Background: The mechanisms underlying interindividual variability in pain perception and cognitive responses are undefined but highly heritable. α2C- and α2A-adrenergic receptors regulate noradrenergic activity and are important mediators of pain perception and analgesia. We hypothesized that common genetic variants in these genes, particularly the ADRA2C 322-325 deletion variant, affect pain perception or cognitive responses. Methods: We studied 73 healthy subjects (37 Caucasians and 36 African-Americans) aged 25.4 ± 4.6 years. Pain response to a cold pressor test was measured using a 10 cm visual analog scale and again on the next day, after three infusions of the selective α2-agonist dexmedetomidine. Standardized cognitive tests were administered at baseline and after each infusion. The contribution of ADRA2C deletion genotype, dexmedetomidine concentration, and other covariates to pain perception and cognitive responses was determined using multiple linear regression models. Secondary analysis examined the effects of ADRA2A and other ADRA2C variants on pain perception. Results: ADRA2C Del homozygotes had higher pain scores in response to cold at baseline (6.3 ± 1.8 cm) and after dexmedetomidine (5.6 ± 2.2 cm) than insertion allele carriers (4.6 ± 2.1 cm [baseline] and 3.8 ± 1.9 cm [after dexmedetomidine]; adjusted P-values = 0.019 and 0.004, respectively). Cognitive responses were unrelated to ADRA2C Ins/Del genotype. None of the other ADRA2A and ADRA2C variants was significantly related to cold pain sensitivity before dexmedetomidine; after dexmedetomidine, ADRA2A rs1800038 was marginally associated (P = 0.03). Conclusion: The common ADRA2C del322-325 variant affected pain perception before and after dexmedetomidine but did not affect other cognitive responses, suggesting that it contributes to interindividual variability in pain perception.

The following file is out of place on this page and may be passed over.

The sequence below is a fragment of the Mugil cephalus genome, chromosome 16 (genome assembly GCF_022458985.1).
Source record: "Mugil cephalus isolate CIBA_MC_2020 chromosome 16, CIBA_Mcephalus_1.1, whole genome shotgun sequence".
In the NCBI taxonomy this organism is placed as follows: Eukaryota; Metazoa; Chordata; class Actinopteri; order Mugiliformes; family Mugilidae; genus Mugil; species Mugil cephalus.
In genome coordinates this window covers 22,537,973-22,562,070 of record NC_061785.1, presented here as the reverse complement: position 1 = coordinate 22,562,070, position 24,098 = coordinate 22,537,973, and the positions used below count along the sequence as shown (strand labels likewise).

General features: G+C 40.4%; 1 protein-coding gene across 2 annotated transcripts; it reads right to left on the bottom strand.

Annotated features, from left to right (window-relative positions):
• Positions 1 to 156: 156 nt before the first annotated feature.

Bibliographical noteFunding Information:
This study was supported in part by US Public Health Service grants, M01 RR-00095 from the National Center for Research Resources, P01 HL56693, GM31304, a Pharmacogenetics Research Network Grant (U01 HL65962), and a Vanderbilt CTSA Grant 1 (UL1 RR024975) from the National Center for Research Resources, National Institutes of Health. Drs. Kurnik and Muszkat were recipients of a Merck Sharp & Dohme International Fellowship in Clinical Pharmacology.